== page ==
Members allege large farm has been approved
By Mark Roberts
Friends of Port Mouton Bay members are certain a federal Transport Canada environmental assessment has already been approved and are, therefore, bringing their campaign against a proposed 70-acre aquaculture farm to Province House today (Feb. 25) at 11 a.m.
Transport Canada stated in response to an inquiry the date of the decision would be the date of its release.
Friends are hosting a press conference in the form of a “Presentation Panel” to ”demonstrate the" (alleged) "unsuitability of Port Mouton Bay for fish farming." The headline in their press release reads "Fishermen predict disaster!" Immediate moratorium demanded."
Darlene Norman, who will be moderating the panel, said on Monday, Feb. 23, "We’re basically saying we’ve been quiet, we've been patiently doing our homework, we haven't shaken our fingers at the provincial government or the industry but it’s our understanding that the environmental assessment is, at this point in time, being written as a draft for approval as a site."
She said the source close to the process would remain anonymous. Friends is expecting a March release.
As a result, Norman said, members are obviously unhappy. "We've been gathering evidence and reasons why it should be denied but it's our opinion we're being overlooked, that the ultimate motive is to have large fish operations in southwestern Nova Scotia. And we've demonstrated Port Mouton Bay is not suitable for a large fish farm. We’ve been as nice as we can and now we’re going to say enough is enough. It is our hope someone, hopefully (federal Fisheries) Minister Gail Shea will look at that whole Environmental Assessment process and see the flaws in it."
The assessment officially started in 2002 although there appeared to be a delay that lasted until 2005. If approved, the Aqua Fish Farms Ltd. development would cover about 28 hectares or 70 acres. It would be the largest salmon site in Nova Scotia.
Friends of Port Mouton Bay have attracted a wide variety of people ranging from scientists to people from well-known environmental groups to fishermen, academics and area residents in general. In fact, anti-fish farm signs have sprung up all over Queens Co. and politicians at every level of government, including South Shore-St. Margaret's MP Gerald Keddy, a Conservative representative, have publicly stated their opposition to the proposal. The Region of Queens Municipality has passed a motion to that effect.
In the meantime, Friends of Port Mouton Bay has accessed its talent pool to conduct a variety of studies and tests ranging from lobster harvests surrounding the current smaller site to currents, debris (such as feces) dispersal coverage areas, and the Bay's flush rate, to name just three of many scientific examples. Divers have also studied the area on behalf of the group and members have, without any doubt, proven the vast majority of residents are opposed to the development. Friends has also alleged a big portion of the lobster fishery will be displaced.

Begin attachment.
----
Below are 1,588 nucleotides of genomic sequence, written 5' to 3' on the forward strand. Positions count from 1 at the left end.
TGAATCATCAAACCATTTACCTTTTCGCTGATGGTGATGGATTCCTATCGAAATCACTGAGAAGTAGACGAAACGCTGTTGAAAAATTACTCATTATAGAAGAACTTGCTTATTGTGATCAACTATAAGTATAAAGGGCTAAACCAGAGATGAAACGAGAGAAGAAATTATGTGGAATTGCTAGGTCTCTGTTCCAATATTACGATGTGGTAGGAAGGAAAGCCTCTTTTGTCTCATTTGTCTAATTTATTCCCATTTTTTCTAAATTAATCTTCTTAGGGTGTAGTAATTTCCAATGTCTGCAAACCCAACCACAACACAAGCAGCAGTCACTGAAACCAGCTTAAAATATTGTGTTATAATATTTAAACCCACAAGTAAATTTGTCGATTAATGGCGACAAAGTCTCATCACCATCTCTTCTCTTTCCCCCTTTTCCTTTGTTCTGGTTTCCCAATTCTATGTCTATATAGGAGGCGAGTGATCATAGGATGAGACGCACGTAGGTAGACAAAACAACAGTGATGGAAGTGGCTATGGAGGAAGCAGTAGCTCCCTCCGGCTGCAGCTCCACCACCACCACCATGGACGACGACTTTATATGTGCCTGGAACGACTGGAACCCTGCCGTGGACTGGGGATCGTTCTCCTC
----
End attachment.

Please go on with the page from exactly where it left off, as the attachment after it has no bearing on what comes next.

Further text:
Norman said, “They clearly had reasons to deny the application."
The company, on the other hand, states neither the current nor proposed fish farm is damaging or will damage the ecology of the area. A company spokesperson has also stated jobs and economic spin-offs (employees, trucking, purchases at local businesses) could be at risk for no logical reason and that the area is regularly tested for environmental degradation. The company has also stated it plans to use a fallow system.
The Presentation Panel will include Darlene Norman as Moderator, Dr. Ron Loucks, oceanographer, Ruth Smith, researcher, Captain Robert Swim, port representative, and Gloria Gilbert, environmental assessment researcher.
Norman said group members do not believe the provincial government will, or can, do anything to stop the development once it is federally approved. She said some of this is due to legal reasons.
In summation, she said the area's sizeable lobster fleet and the families that depend on it should not be hurt. "They’ve lived and worked in that bay for decades and all of that has apparently been overlooked."
In addition, she continued, the huge amount of scientific work should be considered in, at the very least, a stakeholders' forum. She says this would include the area's growing tourism industry, housing construction related to the area's beauty and recreational opportunities, and the area's protected national and provincial properties. "We really want our say and we deserve to be heard." She added she expects MP Keddy to start working on their behalf as well. "Fishfarming can be good if done in the right place but it can't be done in Port Mouton, which is a basin. Things simply won't be flushed out. And, once again, the big point is the fishermen have been using that exact area for decades and decades."